Study outcomes

The following primary end-points were evaluated:

  • ETI criteria fullfillment: presence of at least one of the following major criteria or at least two of the following minor criteria.

    • Major criteria:

      • cardiac arrest;

      • hemodynamic instability (SBP <90 mmHg, despite adequate fluid resuscitation);

      • inability to protect the airways.

    • Minor criteria:

      • PaCO2 increase ≥ 45 mmHg;

      • significant worsening or onset of respiratory distress;

      • neurological impairment (agitation requiring patient’s sedation);

      • PaO2/FiO2 decrease >20% compared to baseline.

  • Admission to ICU.

  • In-hospital mortality: defined as death by any cause occurred during hospitalization.

The following were considered as secondary outcomes:

  • Length of hospital stay (LOS): calculated as the number of days from the date of admission to the date of discharge;

  • Switch from CPAP to BiPAP ventilation: adding of a “Pression Support” (PS) in case of onset or persistence of respiratory distress and/or PaCO2 increase ≥45 mmHg.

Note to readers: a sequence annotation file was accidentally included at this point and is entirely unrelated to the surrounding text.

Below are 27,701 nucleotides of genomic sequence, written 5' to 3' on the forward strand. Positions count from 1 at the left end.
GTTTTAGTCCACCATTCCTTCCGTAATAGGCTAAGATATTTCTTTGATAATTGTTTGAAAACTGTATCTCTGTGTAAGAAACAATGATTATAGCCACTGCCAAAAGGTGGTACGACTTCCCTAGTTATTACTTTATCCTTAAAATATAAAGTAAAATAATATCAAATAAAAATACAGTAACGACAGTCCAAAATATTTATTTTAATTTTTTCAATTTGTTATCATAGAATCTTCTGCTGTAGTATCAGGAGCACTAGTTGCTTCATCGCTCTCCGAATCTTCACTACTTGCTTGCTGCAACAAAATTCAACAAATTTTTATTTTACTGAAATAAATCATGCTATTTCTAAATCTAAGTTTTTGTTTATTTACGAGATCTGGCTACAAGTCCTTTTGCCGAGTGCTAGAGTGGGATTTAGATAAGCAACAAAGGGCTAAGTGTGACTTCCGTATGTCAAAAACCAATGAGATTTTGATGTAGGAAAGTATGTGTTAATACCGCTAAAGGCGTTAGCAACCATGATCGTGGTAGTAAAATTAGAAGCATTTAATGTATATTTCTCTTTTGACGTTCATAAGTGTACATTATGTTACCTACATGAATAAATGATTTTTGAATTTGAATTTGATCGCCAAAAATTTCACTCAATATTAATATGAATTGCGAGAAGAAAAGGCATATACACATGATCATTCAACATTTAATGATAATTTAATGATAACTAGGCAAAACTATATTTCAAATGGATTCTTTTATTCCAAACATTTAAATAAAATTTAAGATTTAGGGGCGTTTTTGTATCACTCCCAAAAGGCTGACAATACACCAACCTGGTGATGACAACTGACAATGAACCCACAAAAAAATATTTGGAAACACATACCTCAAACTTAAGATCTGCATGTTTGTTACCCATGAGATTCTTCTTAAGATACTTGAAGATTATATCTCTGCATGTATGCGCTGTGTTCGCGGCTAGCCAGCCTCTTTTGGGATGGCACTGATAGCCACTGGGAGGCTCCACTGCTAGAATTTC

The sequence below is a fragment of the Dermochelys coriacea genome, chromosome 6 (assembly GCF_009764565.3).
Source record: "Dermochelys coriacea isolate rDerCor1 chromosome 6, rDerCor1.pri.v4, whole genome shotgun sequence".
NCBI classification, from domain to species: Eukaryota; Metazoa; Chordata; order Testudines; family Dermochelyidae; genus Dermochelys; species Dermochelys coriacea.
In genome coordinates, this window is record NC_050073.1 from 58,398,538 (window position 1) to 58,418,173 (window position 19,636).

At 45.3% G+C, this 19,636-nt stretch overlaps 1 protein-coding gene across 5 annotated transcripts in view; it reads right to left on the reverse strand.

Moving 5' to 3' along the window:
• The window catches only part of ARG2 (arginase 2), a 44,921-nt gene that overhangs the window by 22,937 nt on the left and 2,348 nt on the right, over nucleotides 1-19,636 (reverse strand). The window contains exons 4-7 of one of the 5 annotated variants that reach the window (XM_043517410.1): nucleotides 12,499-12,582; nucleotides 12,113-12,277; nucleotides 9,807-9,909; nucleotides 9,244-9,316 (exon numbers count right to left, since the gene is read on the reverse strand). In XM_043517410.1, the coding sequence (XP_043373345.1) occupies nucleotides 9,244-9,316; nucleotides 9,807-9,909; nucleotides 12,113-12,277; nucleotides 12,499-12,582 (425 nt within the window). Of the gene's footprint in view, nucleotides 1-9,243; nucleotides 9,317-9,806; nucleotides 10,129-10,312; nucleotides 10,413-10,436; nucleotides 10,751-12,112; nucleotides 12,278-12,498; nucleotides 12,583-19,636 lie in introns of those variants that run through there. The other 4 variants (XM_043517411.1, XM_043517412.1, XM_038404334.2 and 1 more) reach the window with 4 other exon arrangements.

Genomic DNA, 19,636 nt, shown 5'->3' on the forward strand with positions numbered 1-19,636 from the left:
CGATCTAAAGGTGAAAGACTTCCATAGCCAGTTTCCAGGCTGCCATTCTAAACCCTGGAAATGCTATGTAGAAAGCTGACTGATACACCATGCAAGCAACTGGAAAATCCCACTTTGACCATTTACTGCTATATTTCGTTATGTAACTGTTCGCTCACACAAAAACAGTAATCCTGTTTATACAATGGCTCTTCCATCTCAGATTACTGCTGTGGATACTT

Trial planning and evaluation of response to FiO2 and PEEP application

If a patient had a diagnosis of pneumonia, fullfilled all inclusion and exclusion criteria and signed informed consent, he/she was eligible to participate in the study and to perform the CPAP trial.

The steps of the CPAP trial are summarized in Fig. 1. During the clinical evaluation performed in each step we measured vital signs, including blood pressure (BP), heart rate (HR), and respiratory rate (RR), and evaluated the presence of respiratory distress, defined as accessory muscles use and/or chest-abdominal dyssynchrony and paradoxical respiration. Helmet-CPAP tolerance and level of consciousness (through patients’ response to simple verbal commands if alert, or through eye opening, verbal and motor response if not alert) were also assessed.

Description of the CPAP-trial used to differentiate PEEP responder patients from PEEP-non responder.

Figure 1: Description of the CPAP-trial used to differentiate PEEP responder patients from PEEP-non responder.

PEEP, Positive End-Expiratory Pressure; CPAP, continuous positive airway pressure; FiO2, fraction of inspired oxygen; RR, respiratory rate.